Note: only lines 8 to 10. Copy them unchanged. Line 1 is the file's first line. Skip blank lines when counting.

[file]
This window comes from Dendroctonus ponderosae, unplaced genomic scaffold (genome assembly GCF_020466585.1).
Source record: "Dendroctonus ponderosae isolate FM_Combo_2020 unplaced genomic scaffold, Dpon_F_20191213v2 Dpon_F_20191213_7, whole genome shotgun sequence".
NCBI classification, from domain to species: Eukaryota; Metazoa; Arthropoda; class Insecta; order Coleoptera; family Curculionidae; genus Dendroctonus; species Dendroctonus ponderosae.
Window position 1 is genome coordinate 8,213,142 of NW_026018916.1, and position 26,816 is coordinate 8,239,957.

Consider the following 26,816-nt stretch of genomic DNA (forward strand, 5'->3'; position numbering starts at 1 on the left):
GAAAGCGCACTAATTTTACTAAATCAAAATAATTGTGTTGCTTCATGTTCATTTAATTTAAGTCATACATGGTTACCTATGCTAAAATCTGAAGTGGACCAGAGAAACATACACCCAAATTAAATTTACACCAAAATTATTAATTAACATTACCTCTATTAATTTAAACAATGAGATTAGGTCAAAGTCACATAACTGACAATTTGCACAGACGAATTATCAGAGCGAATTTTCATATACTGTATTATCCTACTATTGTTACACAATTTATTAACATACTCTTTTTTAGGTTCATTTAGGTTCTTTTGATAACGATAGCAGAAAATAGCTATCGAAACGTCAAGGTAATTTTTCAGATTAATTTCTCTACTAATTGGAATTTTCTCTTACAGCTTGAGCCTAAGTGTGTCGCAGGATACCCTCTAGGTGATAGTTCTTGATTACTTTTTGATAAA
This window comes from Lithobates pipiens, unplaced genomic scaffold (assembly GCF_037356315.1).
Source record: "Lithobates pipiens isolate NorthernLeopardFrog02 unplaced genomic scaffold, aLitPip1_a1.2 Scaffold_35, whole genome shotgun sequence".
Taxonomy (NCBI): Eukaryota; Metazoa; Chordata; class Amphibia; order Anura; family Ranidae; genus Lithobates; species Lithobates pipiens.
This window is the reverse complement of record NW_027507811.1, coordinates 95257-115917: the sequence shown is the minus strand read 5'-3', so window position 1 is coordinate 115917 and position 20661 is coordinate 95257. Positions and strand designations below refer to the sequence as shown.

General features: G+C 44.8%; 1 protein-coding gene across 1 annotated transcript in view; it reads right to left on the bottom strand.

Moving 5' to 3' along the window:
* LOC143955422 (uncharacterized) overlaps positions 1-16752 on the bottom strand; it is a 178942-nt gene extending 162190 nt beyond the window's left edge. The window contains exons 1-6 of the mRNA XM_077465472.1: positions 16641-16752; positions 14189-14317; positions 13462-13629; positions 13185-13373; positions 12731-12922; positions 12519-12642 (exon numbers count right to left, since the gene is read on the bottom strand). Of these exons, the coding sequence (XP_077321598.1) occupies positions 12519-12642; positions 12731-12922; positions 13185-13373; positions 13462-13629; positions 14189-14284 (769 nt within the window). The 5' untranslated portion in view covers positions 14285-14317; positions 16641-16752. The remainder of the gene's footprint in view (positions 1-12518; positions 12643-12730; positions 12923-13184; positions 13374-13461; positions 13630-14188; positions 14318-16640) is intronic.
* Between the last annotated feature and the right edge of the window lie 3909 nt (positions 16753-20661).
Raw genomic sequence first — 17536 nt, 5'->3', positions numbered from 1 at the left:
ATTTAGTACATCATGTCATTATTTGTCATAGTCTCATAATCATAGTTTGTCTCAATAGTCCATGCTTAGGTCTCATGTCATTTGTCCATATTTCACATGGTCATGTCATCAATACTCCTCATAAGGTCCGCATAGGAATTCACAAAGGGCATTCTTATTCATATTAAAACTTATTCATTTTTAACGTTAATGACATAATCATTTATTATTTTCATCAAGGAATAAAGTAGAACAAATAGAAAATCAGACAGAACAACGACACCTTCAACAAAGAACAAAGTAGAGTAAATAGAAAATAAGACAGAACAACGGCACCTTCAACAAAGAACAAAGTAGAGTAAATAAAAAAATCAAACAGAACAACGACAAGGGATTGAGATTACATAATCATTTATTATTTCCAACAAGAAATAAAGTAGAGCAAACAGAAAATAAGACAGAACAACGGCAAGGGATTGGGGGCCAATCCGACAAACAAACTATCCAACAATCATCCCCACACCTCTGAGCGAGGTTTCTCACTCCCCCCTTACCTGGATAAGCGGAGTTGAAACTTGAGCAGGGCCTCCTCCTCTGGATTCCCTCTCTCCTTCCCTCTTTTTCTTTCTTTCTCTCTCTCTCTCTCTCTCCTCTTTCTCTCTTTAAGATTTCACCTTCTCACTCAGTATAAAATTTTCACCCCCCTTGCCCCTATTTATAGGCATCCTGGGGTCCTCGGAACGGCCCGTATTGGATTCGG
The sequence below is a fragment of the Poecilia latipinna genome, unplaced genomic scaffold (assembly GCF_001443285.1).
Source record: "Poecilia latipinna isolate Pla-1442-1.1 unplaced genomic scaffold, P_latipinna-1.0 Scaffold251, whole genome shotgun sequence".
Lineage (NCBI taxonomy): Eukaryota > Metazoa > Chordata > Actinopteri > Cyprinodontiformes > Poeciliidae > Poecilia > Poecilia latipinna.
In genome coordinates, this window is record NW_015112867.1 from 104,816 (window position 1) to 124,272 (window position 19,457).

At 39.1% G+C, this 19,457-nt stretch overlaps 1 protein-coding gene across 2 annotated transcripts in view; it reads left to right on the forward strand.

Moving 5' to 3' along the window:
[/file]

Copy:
Source record: "Lithobates pipiens isolate NorthernLeopardFrog02 unplaced genomic scaffold, aLitPip1_a1.2 Scaffold_35, whole genome shotgun sequence".
Taxonomy (NCBI): Eukaryota; Metazoa; Chordata; class Amphibia; order Anura; family Ranidae; genus Lithobates; species Lithobates pipiens.
This window is the reverse complement of record NW_027507811.1, coordinates 95257-115917: the sequence shown is the minus strand read 5'-3', so window position 1 is coordinate 115917 and position 20661 is coordinate 95257. Positions and strand designations below refer to the sequence as shown.